Less important things include: a larger number of pixels - a sleek but already outdated iPod - a "premium" subscription - a quickly absorbed pay rise - lots of high-res TV watching... That's good stuff we all enjoy, but in the end it doesn't quite count much.
The chances are you are not going to be an exceptional astronaut. You are not going to swim across the Atlantic. You are not going to be a world leader. Life is right now. It is about sharing and expressing thoughts, ideas and feelings.
Life is not read-only. It is made of bits that cannot be sold with locks on them. If you cannot choose, try, taste, witness, think, discover, make discover, express, share, debate, it's not worth a lot. Life should be read-and-write.
Perhaps the copyright system isn't as legitimate as some would like you to believe. In fact Martin Luther King's speech I Have a Dream © is still copyrighted. You are not allowed to sing Happy Birthday To You © in a movie without paying rights. The expression Freedom of Expression™ is trademarked.
File sharing is turned into a crime. People are trialed and jailed for developing technologies that enable others to share files (they call it: "Conspiracy to commit copyright infringement").
But where are the people who invented and sold video recorders, photocopying machines, and cassette players with a record button? In fact, where are the people who invented digital music players?
It is a disproportionate joke. While thousands work hard to make our children want to smoke, or to export even more landmines, sharing files -the very same files that are streamed on YouTube- makes you liable for $150,000 compensation per downloaded song.
And it is said music industry is endangered.
Who wants an industry for music? Such an industry anyway? Let industries be for canned food and cars - not for creativity.
Culture is not damaged when you copy something. Creativity is not diminished when you discover something. Whole societies are improved when people learn and express things.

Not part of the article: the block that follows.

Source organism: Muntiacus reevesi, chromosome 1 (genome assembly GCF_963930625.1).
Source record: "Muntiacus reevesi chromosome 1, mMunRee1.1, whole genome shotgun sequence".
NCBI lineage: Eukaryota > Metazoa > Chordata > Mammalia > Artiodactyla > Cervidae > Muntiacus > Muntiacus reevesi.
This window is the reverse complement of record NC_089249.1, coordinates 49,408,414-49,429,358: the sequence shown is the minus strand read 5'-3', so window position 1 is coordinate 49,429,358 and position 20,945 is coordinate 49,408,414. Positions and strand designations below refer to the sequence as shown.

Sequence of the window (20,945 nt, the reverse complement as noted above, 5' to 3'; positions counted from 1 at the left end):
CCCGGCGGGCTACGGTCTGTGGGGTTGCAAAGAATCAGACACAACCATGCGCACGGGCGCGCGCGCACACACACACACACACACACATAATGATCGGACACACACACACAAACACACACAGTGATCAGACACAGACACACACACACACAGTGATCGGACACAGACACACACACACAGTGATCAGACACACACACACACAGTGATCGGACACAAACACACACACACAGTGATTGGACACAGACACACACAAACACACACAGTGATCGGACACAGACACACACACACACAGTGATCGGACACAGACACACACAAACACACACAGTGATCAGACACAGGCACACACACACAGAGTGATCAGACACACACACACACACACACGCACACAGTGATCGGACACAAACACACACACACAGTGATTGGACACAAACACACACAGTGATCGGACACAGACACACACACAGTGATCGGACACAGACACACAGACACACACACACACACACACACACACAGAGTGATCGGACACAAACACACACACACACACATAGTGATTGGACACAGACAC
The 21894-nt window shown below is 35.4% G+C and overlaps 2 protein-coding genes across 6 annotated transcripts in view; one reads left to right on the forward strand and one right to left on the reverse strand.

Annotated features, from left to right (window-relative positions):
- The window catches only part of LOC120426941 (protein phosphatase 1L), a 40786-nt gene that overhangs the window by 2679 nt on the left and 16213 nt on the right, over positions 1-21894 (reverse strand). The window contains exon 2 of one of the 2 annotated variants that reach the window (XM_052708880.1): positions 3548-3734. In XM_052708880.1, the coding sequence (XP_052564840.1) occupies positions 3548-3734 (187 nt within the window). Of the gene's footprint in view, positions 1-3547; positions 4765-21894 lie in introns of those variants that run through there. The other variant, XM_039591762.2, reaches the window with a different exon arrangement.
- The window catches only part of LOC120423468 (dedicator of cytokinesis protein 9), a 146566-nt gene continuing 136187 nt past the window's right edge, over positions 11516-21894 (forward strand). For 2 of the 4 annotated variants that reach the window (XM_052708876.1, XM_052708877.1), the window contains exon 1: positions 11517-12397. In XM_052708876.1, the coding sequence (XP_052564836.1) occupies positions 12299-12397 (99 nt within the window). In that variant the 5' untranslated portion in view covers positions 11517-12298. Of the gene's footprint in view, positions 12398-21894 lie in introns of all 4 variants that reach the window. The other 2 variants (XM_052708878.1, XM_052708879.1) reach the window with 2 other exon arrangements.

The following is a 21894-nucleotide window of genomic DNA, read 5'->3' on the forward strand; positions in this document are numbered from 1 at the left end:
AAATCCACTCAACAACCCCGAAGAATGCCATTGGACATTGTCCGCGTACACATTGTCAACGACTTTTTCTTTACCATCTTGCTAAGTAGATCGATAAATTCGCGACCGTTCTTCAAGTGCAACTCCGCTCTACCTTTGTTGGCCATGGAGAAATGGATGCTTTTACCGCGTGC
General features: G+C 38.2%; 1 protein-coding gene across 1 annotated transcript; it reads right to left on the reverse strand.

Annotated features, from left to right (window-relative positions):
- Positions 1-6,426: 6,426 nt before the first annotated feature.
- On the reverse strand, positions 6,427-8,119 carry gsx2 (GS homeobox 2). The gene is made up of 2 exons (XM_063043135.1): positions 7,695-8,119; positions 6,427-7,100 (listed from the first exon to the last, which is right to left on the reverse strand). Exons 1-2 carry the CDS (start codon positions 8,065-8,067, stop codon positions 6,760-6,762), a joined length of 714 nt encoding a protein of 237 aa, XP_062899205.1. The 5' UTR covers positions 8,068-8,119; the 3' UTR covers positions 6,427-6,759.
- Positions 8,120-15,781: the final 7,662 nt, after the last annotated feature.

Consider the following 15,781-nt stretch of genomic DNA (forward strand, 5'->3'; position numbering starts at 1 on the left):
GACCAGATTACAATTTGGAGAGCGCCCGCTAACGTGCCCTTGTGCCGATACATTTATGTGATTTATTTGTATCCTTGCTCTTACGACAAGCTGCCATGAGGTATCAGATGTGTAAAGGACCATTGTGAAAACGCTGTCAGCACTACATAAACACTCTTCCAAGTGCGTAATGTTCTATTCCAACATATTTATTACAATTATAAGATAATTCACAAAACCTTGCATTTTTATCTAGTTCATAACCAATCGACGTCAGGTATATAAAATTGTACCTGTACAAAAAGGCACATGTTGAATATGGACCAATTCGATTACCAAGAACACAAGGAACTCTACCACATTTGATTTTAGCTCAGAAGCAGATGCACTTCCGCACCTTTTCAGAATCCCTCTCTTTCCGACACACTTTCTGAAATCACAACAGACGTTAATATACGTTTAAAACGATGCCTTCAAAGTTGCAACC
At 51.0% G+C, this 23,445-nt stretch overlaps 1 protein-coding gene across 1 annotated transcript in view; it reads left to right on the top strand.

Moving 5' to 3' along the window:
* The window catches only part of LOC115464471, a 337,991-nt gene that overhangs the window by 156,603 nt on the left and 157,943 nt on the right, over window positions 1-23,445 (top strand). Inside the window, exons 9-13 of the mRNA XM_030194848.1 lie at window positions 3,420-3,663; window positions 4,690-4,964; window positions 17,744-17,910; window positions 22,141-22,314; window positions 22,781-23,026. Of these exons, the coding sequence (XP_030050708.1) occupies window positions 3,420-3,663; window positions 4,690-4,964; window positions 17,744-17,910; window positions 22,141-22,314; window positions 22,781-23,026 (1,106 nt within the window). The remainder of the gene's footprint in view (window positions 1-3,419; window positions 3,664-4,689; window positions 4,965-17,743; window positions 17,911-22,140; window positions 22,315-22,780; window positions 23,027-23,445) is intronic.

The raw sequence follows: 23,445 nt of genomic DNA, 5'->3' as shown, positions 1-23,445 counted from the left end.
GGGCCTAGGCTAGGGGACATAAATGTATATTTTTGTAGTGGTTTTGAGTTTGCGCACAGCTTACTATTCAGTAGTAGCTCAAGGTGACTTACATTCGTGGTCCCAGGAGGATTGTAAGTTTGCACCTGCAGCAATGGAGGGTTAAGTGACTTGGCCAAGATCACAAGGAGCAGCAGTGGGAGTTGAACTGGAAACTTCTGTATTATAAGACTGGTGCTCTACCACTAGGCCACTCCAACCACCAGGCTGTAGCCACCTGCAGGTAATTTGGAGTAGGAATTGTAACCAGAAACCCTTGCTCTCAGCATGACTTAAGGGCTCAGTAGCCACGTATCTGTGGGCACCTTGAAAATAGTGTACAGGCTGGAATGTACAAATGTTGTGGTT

Participate. Enjoy. Discover. Express. Share.
So. A reasoned society where artists can make a living and you're not a criminal because you share music is possible. A few suggestions:
Listen to artists live (not if they charge $200)
Check out what your favorite artists think and do (you might learn things)
Buy music the intelligent way
If the artist is dead now, save the expense of a CD and spend the money otherwise
Sing along the lyrics
Don't re-buy your music if you have it as CDs or LPs.
Add your bit to Wikipedia
Start a blog and express opinions
Rip, mix, burn, sample, shuffle, remix your music.
Go to small theatres (more likely to promote artists not industries)
Don't buy into restrictive media players and DRM technologies
Share good movies with your friends, those you believe everyone should see in their lives.
Learn what free software is
then: install Firefox, then get Linux
Write your work files in a standard open format
Think, read about copyright, and how copyable things differ from material objects
Learn about Creative Commons. Browse all the good stuff and open your ears
Keep a copy of your favourite texts
Get doing things
Don't let your culture get eaten by big brands
Keep performing the song Happy Birthday without legal authorisation.